Reserve call-up change at issue
Troop morale slips as U.S. considers duty extensions
Lawrence members of the Army Reserve are nervously waiting to see whether the Pentagon implements a new policy that would require they serve longer, more frequent tours of active duty.
Staff Sgt. Michael Argumedo is home for two weeks from Kuwait, where he is serving in the Lawrence-based 317th Quartermaster Battalion. He said he would probably “opt out” of the Reserve if the policy were approved.
“Personally, it’s distressing to see so much of the burden of this shifted to the Guard and Reserve,” Argumedo said. “For as many years as this (deployments to Afghanistan and Iraq) has been going on and in the planning stages — if there’s political will to engage in this war, there should be political will to expand the active-duty force.”
Second Lt. Richard Sullivan, a member of the same battalion, was careful to stress that no formal announcement has been made.
“My personal belief is that there’s far too much speculation in the media right now,” Sullivan said. “That adds to the confusion.”
‘Not real hot’
The Associated Press and other news organizations reported last week that the Army is considering a National Guard and Reserve policy shift that could result in part-timers being called to active duty multiple times for up to two years each time.
Under current Army policy, a Guard or Reserve member is not to serve on active duty for more than 24 total months. For example, if a Guard or Reserve member were mobilized for six months after the attacks of Sept. 11, 2001, and later for nine months in Afghanistan, then that person would be off-limits for duty in Iraq because a yearlong tour there would exceed the 24-month limit. A standard tour in Iraq, for both active-duty and reserve troops, is 12 months.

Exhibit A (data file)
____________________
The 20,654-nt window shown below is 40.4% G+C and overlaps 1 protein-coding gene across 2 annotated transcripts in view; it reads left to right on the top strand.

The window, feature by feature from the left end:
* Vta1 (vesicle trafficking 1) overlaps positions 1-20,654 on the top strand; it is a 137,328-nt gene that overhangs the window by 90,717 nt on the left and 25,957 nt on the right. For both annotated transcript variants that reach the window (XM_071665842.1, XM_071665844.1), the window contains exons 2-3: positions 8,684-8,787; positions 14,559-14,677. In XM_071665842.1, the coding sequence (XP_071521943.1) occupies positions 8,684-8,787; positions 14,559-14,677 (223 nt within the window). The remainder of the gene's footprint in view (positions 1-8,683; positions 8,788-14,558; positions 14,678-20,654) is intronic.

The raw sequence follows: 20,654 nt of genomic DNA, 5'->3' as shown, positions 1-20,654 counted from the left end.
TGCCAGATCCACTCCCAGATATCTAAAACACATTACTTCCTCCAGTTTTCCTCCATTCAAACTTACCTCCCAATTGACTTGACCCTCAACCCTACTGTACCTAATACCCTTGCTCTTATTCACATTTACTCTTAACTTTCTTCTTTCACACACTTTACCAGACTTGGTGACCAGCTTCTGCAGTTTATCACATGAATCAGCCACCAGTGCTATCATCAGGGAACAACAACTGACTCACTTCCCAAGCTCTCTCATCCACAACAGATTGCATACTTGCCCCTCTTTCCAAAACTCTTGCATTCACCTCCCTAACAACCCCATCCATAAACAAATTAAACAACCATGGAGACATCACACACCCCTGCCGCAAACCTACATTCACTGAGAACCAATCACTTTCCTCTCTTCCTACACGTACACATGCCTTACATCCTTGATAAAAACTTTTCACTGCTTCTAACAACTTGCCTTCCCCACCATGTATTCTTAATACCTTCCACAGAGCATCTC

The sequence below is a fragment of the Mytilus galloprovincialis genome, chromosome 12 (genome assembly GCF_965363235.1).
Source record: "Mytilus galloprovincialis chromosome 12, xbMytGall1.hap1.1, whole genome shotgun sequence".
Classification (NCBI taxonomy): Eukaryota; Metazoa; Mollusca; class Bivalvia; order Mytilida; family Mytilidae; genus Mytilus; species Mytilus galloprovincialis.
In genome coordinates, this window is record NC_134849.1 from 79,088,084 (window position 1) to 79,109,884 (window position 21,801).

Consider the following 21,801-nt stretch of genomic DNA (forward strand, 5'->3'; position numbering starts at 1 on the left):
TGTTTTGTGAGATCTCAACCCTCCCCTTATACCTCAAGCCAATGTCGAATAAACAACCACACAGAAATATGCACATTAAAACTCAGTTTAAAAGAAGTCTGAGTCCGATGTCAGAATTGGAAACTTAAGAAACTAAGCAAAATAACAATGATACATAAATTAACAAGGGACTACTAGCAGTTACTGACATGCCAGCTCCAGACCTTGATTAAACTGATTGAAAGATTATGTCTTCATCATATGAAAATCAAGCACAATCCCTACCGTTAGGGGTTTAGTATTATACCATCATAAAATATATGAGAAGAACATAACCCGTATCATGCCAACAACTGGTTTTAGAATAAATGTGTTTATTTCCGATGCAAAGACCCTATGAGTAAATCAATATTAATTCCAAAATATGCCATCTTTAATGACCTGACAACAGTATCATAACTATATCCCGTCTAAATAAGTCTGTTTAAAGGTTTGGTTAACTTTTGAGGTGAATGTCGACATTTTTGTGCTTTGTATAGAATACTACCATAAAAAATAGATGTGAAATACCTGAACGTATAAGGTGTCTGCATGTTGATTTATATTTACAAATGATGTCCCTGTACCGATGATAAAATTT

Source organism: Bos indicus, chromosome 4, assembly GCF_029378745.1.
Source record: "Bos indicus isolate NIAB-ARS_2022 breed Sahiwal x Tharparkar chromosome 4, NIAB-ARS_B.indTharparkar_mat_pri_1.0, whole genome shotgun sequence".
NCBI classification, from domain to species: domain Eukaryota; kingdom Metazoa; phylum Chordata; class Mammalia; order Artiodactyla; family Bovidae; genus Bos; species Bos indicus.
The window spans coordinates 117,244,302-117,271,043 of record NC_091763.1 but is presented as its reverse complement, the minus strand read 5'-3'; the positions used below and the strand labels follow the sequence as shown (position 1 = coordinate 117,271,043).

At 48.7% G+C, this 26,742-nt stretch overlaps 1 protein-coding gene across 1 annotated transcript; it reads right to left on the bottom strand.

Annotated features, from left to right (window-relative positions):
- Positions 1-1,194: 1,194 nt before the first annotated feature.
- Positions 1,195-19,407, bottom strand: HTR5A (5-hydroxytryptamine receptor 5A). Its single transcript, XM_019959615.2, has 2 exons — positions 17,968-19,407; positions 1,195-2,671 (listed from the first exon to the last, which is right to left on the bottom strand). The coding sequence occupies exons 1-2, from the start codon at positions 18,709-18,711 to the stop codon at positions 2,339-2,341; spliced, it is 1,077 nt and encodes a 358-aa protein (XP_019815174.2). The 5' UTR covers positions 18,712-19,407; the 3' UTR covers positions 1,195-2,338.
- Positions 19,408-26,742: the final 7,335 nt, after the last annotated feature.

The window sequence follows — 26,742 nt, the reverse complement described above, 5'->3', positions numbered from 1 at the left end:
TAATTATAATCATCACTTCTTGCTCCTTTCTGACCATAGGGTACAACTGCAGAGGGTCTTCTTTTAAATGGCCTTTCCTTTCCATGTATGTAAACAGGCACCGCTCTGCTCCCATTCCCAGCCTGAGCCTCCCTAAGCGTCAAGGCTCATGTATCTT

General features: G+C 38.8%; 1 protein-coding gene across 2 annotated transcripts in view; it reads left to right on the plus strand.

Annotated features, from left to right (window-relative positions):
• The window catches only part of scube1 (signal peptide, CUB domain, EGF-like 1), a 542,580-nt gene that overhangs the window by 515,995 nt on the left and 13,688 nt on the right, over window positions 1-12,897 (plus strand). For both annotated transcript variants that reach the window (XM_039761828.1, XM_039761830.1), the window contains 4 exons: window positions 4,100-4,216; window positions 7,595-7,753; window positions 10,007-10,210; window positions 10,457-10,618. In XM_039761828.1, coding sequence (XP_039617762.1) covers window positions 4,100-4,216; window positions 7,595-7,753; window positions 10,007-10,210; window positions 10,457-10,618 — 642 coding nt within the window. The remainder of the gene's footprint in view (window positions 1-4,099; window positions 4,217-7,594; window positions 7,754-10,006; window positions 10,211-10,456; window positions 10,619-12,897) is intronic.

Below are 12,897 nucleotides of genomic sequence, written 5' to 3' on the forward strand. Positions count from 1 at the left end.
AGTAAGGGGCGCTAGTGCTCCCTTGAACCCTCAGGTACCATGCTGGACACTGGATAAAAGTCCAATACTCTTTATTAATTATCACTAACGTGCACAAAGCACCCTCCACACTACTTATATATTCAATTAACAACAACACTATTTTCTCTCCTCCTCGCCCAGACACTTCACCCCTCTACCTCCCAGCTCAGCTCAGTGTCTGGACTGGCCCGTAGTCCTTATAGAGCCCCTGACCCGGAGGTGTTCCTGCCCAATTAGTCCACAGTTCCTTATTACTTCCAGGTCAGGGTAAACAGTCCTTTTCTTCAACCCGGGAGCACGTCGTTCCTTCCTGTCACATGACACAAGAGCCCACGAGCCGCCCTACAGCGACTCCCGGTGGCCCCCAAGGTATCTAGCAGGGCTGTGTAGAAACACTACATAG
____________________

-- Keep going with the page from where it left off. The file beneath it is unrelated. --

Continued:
If the limit were set at 24 consecutive months, with some break between tours, then in theory a Guard or Reserve member could be mobilized for multiple 12- or 24-month tours in Iraq or elsewhere.
That’s not likely to go over well with reservists.
“I don’t think anyone’s real hot on a two-year call-up,” said Sullivan, the Lawrence lieutenant.
Lt. Gen. James R. Helmly — commander of the Army Reserve — last week said morale was slipping and that the reserve might become a “broken” force because of the burdens it has taken on since the 9-11 attacks.
“I do not wish to sound alarmist. I do wish to send a clear, distinctive signal of deepening concern,” Helmly wrote in a memo to Army Chief of Staff Gen. Peter J. Schoomaker.
The Army now has about 660,000 troops on active duty, including about 160,000 members of the Guard and Reserve. The National Guard, with about 350,000 members, and the 200,000-strong Reserve already are seeing signs of a slide in recruiting and retaining soldiers.
The Guard in particular has been used so much in Iraq and Afghanistan that the Army now has deployed — or put on notice of plans to mobilize in 2005 — all 15 of its main combat brigades.
Army officials also may ask Congress to increase permanently the size of the Army by 30,000 soldiers, to 512,000.
Joy Moser, a spokeswoman for the Kansas Adjutant General’s Department, said state officials had not been told of impending policy changes.
Lawrence reservists said the changes were needed.
“There’s been a general sense around here that some sort of change is necessary, that’s true,” Sullivan said.
“I’m not surprised at all,” Argumedo said of all the proposed changes. “To me, it was predictable, because the Guard and Reserve are stretched way too thin. We need to, as a country, acknowledge we got into a war. That requires a much larger active-duty force.”
— Journal-World wire services contributed to this report.